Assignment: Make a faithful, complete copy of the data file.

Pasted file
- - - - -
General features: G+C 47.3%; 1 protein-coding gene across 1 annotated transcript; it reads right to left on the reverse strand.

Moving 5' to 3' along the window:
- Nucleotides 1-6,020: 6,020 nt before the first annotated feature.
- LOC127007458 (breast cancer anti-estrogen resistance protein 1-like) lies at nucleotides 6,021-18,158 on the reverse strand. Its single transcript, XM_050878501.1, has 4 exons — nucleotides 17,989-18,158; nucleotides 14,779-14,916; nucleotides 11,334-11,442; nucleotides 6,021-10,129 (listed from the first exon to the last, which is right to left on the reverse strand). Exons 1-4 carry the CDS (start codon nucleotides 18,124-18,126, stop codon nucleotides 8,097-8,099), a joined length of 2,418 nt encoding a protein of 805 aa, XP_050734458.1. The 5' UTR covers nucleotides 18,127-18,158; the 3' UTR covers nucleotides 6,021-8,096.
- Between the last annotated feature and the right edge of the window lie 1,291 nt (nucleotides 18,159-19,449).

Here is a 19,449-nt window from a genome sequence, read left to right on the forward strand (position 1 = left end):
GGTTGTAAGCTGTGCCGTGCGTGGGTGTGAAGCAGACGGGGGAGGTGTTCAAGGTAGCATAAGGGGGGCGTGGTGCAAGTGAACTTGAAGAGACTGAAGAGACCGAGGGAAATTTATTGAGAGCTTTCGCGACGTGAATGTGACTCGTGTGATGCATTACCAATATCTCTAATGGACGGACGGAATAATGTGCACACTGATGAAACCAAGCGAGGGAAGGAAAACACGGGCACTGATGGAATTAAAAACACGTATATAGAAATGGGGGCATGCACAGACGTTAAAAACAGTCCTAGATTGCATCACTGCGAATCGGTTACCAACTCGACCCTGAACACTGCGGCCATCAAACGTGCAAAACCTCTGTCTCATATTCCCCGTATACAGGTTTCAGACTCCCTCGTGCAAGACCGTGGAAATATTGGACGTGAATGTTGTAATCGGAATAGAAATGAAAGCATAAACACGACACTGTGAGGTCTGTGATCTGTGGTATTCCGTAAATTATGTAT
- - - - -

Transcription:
General features: G+C 47.3%; 1 protein-coding gene across 1 annotated transcript; it reads right to left on the reverse strand.

Moving 5' to 3' along the window:
- Nucleotides 1-6,020: 6,020 nt before the first annotated feature.
- LOC127007458 (breast cancer anti-estrogen resistance protein 1-like) lies at nucleotides 6,021-18,158 on the reverse strand. Its single transcript, XM_050878501.1, has 4 exons — nucleotides 17,989-18,158; nucleotides 14,779-14,916; nucleotides 11,334-11,442; nucleotides 6,021-10,129 (listed from the first exon to the last, which is right to left on the reverse strand). Exons 1-4 carry the CDS (start codon nucleotides 18,124-18,126, stop codon nucleotides 8,097-8,099), a joined length of 2,418 nt encoding a protein of 805 aa, XP_050734458.1. The 5' UTR covers nucleotides 18,127-18,158; the 3' UTR covers nucleotides 6,021-8,096.
- Between the last annotated feature and the right edge of the window lie 1,291 nt (nucleotides 18,159-19,449).

Here is a 19,449-nt window from a genome sequence, read left to right on the forward strand (position 1 = left end):
GGTTGTAAGCTGTGCCGTGCGTGGGTGTGAAGCAGACGGGGGAGGTGTTCAAGGTAGCATAAGGGGGGCGTGGTGCAAGTGAACTTGAAGAGACTGAAGAGACCGAGGGAAATTTATTGAGAGCTTTCGCGACGTGAATGTGACTCGTGTGATGCATTACCAATATCTCTAATGGACGGACGGAATAATGTGCACACTGATGAAACCAAGCGAGGGAAGGAAAACACGGGCACTGATGGAATTAAAAACACGTATATAGAAATGGGGGCATGCACAGACGTTAAAAACAGTCCTAGATTGCATCACTGCGAATCGGTTACCAACTCGACCCTGAACACTGCGGCCATCAAACGTGCAAAACCTCTGTCTCATATTCCCCGTATACAGGTTTCAGACTCCCTCGTGCAAGACCGTGGAAATATTGGACGTGAATGTTGTAATCGGAATAGAAATGAAAGCATAAACACGACACTGTGAGGTCTGTGATCTGTGGTATTCCGTAAATTATGTAT